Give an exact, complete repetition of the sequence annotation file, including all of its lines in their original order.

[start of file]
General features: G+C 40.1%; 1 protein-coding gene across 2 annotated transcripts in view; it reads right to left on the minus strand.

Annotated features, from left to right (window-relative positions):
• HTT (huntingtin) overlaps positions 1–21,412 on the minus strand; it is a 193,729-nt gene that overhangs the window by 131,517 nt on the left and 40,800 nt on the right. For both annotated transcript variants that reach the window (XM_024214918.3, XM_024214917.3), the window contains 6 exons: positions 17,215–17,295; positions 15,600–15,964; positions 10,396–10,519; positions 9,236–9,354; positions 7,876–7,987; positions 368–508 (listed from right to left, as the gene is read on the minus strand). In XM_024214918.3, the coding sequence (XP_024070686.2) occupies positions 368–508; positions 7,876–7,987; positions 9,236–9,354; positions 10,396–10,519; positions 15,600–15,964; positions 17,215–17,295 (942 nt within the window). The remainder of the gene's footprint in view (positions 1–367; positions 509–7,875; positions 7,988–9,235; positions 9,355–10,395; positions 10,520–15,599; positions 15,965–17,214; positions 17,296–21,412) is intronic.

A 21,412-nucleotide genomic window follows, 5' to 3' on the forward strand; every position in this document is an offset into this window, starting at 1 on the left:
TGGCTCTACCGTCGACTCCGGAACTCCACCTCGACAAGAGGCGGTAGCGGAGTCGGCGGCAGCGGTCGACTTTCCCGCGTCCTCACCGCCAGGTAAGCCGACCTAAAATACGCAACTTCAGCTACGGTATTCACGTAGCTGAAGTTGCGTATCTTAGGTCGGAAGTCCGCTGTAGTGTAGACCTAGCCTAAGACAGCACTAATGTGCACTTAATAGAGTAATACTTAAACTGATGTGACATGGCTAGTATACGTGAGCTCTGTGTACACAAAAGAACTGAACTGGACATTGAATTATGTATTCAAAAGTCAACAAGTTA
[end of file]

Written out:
General features: G+C 40.1%; 1 protein-coding gene across 2 annotated transcripts in view; it reads right to left on the minus strand.

Annotated features, from left to right (window-relative positions):
• HTT (huntingtin) overlaps positions 1–21,412 on the minus strand; it is a 193,729-nt gene that overhangs the window by 131,517 nt on the left and 40,800 nt on the right. For both annotated transcript variants that reach the window (XM_024214918.3, XM_024214917.3), the window contains 6 exons: positions 17,215–17,295; positions 15,600–15,964; positions 10,396–10,519; positions 9,236–9,354; positions 7,876–7,987; positions 368–508 (listed from right to left, as the gene is read on the minus strand). In XM_024214918.3, the coding sequence (XP_024070686.2) occupies positions 368–508; positions 7,876–7,987; positions 9,236–9,354; positions 10,396–10,519; positions 15,600–15,964; positions 17,215–17,295 (942 nt within the window). The remainder of the gene's footprint in view (positions 1–367; positions 509–7,875; positions 7,988–9,235; positions 9,355–10,395; positions 10,520–15,599; positions 15,965–17,214; positions 17,296–21,412) is intronic.

A 21,412-nucleotide genomic window follows, 5' to 3' on the forward strand; every position in this document is an offset into this window, starting at 1 on the left:
TGGCTCTACCGTCGACTCCGGAACTCCACCTCGACAAGAGGCGGTAGCGGAGTCGGCGGCAGCGGTCGACTTTCCCGCGTCCTCACCGCCAGGTAAGCCGACCTAAAATACGCAACTTCAGCTACGGTATTCACGTAGCTGAAGTTGCGTATCTTAGGTCGGAAGTCCGCTGTAGTGTAGACCTAGCCTAAGACAGCACTAATGTGCACTTAATAGAGTAATACTTAAACTGATGTGACATGGCTAGTATACGTGAGCTCTGTGTACACAAAAGAACTGAACTGGACATTGAATTATGTATTCAAAAGTCAACAAGTTA